add the onion mixture to pot

lightly sautee the chiles after they have been parched, peeled, de-seeded and chopped into 1/2" pieces

sear the tri-tip on grill and then smoke on very low heat for 10 min per side; dice into 1/2" cubes (the meat should still be bloody on the inside)

add everything to the heavy pot now (add the rest of the first bottle/can of beer as well), including all the bacon and bacon lard (crush the dried bacon into tiny pieces) and the milk chocolate-break the chocolate up into tiny pieces first

turn heat to high and add the refrigerated mixture of beer and chili powder

cut all the whole tomatoes into sem-large chunks (like you would for very chunky salsa or salad)

if needed in order to get a kind of watery consistency, add more whole tomatoes and tomato sauce

cook on high heat in heavy pot for 10-15 minutes, then at medium for 30 minutes, then simmer for 6-8 hrs (never cover the pot at all)

refrigerate for 8-10 hrs, remove from frig and simmer on low for 1 hr. Add as much of the other beer as needed if the chili is way too thick and add tomato paste and some mesa harina flour if too watery

after adjusting as needed, simmer for 1-2 more hours and serve

This shit takes forever to make and should be started about 24 hours before it will be served. I have the whole thing committed to memory so there might be a mistake in the steps that I wouldn’t have noticed until I was actually cooking it.

The parching/peeling of the chiles is probably the most important step. Removing the rinds will remove most of the heat from each chile, but with thirty total chiles there is still plenty of heat left and there will also be so many chiles that they add a great flavor without making it unbearably hot. Without scraping the rinds out, you could never get thirty chiles in there w/o ruining the flavor with too much heat.

Do not add beans. The beans only take away from the flavor of the other ingredients. True chili has no beans and has a shitload of chiles.

If anyone here makes this stuff, PM me and let me know how it went. I’m always open to suggestions and ideas. [/quote]
I’m glad I’m not the only one that makes chili without beans and uses chunks of meat. when the weather cools down into the 70’s or even low 80’s during the day I’m going to try this and I think I’ll make some using venison. have you tried this using venison or other wild game? we’ve got a few emu farms around here so maybe… [/quote]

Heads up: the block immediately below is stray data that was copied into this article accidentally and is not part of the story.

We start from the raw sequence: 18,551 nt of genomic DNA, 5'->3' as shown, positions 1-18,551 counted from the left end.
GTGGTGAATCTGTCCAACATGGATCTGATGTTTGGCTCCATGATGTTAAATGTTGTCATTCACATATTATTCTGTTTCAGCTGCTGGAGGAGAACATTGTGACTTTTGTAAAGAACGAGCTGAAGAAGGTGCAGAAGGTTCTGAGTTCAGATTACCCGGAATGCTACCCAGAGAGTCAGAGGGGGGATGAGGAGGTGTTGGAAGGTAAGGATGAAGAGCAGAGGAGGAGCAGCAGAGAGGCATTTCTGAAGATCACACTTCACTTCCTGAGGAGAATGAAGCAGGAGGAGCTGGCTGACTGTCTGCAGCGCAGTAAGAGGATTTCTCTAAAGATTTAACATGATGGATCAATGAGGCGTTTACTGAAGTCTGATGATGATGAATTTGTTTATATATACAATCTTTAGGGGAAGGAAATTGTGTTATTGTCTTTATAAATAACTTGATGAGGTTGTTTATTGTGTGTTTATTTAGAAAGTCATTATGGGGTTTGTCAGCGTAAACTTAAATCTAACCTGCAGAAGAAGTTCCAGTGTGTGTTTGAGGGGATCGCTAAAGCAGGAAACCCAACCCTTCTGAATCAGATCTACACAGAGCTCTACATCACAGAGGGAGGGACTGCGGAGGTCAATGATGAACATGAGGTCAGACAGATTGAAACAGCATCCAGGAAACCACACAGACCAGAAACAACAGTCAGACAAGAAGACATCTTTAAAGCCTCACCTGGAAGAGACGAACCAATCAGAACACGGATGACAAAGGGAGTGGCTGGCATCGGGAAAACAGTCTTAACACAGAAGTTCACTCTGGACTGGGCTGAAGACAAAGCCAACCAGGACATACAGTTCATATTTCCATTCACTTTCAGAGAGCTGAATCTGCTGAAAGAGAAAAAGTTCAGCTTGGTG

I’ve made chili with bear meat (decent), venison (pretty good), rattlesnake meat (excellent), pork (turned out bad but I think I used the wrong type of pork), chicken (pretty good), duck (I used some mallard and pheasant after hunting; not good. great meat but not for chili) and coarse ground beef. I’ve only used the tri-tip for this particular recipe. It’s not real chili if the meat comes from anything other than a cow, as far as I’m concerned. Although if you can find yourself some rattlesnake meat at a decent price I’d recommend this if you want something other than beef. It’s really good and it’ll blow everyone’s mind when you tell 'em they’re eating rattlesnake meat. I’ve heard alligator meat is good too.

If you try my recipe I recommend just using the tri-tip. It takes so long to make it would fucking blow if you used something else and ended up with an inferior product after all that hard work. I use tri-tip because it’s an excellent cut, can usually be found on sale somewhere, and it’s actually a very lean cut as well.

Some people recommend scraping all the lard off the top of the chili when it rises up after refrigerating but that’s for fags. Just use a lean cut like tri-tip that still has a great flavor in and of itself. If you do use venison, you might want to cook it by itself and then add it to the chili after you reheat it post-refrigeration. It tends to get pretty gamey once it gets beyond medium-rare.

Sear it (after rubbing it up with more of the chili powder mixture) right before you pull the chili out of the fridge, dice it and then add it in. Rubbing it will give it some chili flavor and since it’ll be raw on the inside, the juices will mix with the chili once you dice it up and add it in, but since you’re only adding it an hour or two before serving, it will only get to med-rare texture in the chili and won’t get gamey.